Research in Germany revealed that driving while angry leads to an increase in instances of deliberate aggressive behaviour which can result in more frequent accidents or instances of road rage.
In the case of sadness, French researchers found it is akin to a case of cognitive distraction, as the driver spirals into rumination over the depressing issue and focuses less on their surroundings.
While it is not realistic to only drive when perfectly calm, being cognisant of how you feel before you go on the trip would at least guard yourself from losing control due to a provocation.
Circumstances also play a role. According to routine activity theory proposed by American criminologists Marcus Felson and Lawrence E Cohen, crime occurs when there is a convergence of a motivated offender, an attractive target and the absence of capable guardianship.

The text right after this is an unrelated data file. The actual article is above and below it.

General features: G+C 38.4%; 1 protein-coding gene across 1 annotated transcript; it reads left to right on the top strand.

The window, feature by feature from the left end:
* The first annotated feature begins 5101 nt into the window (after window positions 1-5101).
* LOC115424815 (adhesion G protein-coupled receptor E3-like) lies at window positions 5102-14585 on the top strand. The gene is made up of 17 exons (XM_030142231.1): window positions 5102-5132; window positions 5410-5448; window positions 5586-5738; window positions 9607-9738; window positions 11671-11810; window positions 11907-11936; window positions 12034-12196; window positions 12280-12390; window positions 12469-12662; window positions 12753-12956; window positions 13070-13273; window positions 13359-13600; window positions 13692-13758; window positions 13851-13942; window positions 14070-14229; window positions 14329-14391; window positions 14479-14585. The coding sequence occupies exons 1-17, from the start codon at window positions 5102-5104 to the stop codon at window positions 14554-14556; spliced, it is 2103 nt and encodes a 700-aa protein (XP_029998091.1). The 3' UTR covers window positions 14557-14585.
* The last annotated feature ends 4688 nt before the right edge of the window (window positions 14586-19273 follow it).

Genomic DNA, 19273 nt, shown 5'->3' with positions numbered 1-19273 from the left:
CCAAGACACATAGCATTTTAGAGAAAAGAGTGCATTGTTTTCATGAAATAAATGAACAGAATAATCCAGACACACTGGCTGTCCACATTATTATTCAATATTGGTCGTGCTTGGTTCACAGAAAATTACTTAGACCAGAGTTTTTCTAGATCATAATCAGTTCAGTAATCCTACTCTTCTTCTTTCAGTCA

Let’s look at the last factor first. In most of these cases, the altercation is over and any remedial action involving the authorities takes place after the incident. With chock-a-block traffic at the Causeway and Second Link, a “guardian” to enforce rules or keep the peace cannot simply materialise anytime they are needed.
Now add to this mix a “motivated offender”: The driver who has been stuck in the jam for hours, only for another driver to break out of the long line of sufferers to cut in ahead.
Finally the “attractive target”. The offender feels this target deserves the reciprocal aggression and is someone they can take on. They could be enraged by another provocative action, say an insult or a gesture following the lane-cutting, that it triggers fixation on the target.